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Home > Learn to Fish & Boat > Fish Species
> Longbill Spearfish
Data indicates that the longbill spearfish matures by the age of two and rarely lives past three years of age.
It can be distinguished from other billfishes by its slender, lightweight body, short bill, and its dorsal fin which is highest anteriorly (higher than in marlins and lower than in the sailfish). The ventral fins are located well in front of the anal fin and in all other billfish they are located close to the anal fin. The bill of the longbill spearfish is about twice as long as its lower jaw, but still quite short by billfish standards, whereas the shortbill spearfish has a bill that is barely longer than its lower jaw. The pectoral fins of the shortbill spearfish barely reach to the curve of the lateral line; in the longbill spearfish, they extend beyond the curve. The longbill spearfish has more segments (45 to 53) in the first dorsal fin than any other Atlantic billfish, although it may appear similar to the white marlin. The dorsal fin is bright blue and has no spots. The vertical bars on the body are never as prominent as in other billfish and may show only slightly or not at all.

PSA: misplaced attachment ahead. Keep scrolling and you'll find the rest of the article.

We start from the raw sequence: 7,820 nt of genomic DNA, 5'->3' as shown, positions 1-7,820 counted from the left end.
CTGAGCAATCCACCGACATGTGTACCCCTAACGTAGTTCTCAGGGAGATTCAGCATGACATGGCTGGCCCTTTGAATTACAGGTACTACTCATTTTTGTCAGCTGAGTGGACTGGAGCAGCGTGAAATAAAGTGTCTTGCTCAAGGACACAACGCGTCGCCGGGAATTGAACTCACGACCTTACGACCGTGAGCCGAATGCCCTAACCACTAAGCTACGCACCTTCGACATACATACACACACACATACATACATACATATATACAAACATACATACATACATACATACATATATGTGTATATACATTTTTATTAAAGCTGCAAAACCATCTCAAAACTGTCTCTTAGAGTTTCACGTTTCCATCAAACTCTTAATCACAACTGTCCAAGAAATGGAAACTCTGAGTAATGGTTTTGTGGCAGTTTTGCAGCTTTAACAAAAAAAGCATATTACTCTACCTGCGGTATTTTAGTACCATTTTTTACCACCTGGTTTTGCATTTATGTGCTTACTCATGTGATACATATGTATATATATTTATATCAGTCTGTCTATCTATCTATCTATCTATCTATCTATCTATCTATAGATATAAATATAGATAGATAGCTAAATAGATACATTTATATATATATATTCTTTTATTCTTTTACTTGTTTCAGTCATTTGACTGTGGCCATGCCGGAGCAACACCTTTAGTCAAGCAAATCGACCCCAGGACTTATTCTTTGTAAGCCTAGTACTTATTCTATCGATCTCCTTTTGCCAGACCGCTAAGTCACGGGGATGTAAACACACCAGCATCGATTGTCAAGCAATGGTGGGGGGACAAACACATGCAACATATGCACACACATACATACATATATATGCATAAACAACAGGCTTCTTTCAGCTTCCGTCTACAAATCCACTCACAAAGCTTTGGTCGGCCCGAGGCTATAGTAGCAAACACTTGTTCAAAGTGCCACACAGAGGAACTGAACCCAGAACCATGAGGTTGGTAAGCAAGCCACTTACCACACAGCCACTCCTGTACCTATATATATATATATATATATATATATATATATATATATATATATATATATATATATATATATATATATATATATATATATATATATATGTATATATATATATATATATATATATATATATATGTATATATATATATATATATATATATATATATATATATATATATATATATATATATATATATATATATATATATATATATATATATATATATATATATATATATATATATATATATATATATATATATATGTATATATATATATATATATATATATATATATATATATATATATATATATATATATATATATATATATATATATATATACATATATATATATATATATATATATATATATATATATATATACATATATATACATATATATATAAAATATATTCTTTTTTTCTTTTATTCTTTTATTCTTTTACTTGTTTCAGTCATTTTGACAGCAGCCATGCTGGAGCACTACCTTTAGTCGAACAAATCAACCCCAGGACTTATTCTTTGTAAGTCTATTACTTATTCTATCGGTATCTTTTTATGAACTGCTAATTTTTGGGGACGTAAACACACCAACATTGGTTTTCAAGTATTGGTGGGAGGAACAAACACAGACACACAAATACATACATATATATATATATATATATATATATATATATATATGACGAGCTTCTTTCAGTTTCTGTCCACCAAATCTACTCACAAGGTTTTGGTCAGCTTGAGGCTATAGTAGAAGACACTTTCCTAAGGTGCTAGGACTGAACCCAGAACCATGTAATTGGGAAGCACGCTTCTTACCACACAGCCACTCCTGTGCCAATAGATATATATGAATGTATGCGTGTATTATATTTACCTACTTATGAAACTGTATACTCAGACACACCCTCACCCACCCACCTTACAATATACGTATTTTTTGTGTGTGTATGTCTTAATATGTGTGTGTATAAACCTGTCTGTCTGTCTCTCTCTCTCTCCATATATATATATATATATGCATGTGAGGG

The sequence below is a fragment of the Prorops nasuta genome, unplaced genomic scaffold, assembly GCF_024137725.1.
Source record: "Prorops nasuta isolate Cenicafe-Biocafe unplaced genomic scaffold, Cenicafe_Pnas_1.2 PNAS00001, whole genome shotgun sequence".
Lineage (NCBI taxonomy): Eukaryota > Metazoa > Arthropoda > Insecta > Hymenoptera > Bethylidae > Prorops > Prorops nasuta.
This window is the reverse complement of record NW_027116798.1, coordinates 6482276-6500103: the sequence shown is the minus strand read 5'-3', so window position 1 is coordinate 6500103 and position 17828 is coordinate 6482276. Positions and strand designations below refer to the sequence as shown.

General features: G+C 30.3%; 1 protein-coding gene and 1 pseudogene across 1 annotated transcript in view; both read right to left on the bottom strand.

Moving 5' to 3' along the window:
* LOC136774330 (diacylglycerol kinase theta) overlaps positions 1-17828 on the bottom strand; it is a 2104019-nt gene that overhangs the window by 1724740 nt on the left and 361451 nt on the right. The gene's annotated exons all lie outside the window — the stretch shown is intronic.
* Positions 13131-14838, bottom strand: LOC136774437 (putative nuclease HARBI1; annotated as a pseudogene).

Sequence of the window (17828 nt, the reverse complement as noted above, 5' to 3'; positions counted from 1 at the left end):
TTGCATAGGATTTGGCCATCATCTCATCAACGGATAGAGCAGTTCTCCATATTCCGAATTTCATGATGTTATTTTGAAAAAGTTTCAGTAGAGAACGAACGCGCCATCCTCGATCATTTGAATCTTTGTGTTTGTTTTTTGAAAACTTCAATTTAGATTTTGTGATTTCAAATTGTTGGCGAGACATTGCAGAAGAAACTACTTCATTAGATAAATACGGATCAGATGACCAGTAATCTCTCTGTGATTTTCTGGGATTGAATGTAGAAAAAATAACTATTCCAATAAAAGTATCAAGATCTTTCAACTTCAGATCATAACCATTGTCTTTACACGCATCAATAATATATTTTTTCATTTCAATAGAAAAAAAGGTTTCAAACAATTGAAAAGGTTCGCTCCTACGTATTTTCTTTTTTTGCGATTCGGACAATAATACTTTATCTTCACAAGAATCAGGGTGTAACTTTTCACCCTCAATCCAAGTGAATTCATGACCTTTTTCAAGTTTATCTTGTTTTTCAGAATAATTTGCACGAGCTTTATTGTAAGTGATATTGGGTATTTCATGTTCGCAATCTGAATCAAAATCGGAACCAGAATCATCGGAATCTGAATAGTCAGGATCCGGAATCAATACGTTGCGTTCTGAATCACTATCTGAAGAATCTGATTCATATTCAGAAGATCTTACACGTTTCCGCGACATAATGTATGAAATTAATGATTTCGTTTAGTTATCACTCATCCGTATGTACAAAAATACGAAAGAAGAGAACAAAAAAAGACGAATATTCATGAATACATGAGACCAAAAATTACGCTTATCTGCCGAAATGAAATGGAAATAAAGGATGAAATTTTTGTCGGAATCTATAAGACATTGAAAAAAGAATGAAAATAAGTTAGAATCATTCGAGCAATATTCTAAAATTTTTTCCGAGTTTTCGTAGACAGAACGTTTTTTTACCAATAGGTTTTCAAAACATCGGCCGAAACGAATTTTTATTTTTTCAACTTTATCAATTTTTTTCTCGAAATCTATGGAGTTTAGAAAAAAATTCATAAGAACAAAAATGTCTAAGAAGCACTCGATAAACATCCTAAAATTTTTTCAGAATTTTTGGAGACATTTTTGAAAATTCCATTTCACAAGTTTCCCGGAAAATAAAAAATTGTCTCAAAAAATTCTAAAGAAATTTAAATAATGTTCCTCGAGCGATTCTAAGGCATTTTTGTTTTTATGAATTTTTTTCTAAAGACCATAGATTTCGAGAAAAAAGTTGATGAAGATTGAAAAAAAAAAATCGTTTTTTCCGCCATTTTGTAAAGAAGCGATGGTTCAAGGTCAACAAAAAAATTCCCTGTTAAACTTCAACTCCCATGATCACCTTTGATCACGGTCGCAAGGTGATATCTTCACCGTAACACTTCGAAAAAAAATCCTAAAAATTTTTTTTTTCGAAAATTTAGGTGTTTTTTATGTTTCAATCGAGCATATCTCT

The longbill spearfish is known to occur in the northwest Atlantic from New Jersey to Venezuela, including the Gulf of Mexico. The following list includes additional details on where to catch this fish:
They are pelagic, offshore, deep-water fish that appear to be available all year in small numbers but are infrequently encountered by anglers in most parts of their range. They feed at or near the surface, mainly on small and medium-sized fishes and squids, including dolphin, bonitos, flying fish, needlefish and pilot fish. They appear to be available all year in small numbers. Fishing methods are the same as for other billfish, but with lighter tackle. Most are taken incidentally. The following are fishing methods used to catch this fish:
The following are lures, tackle or bait that can be used to catch this fish:
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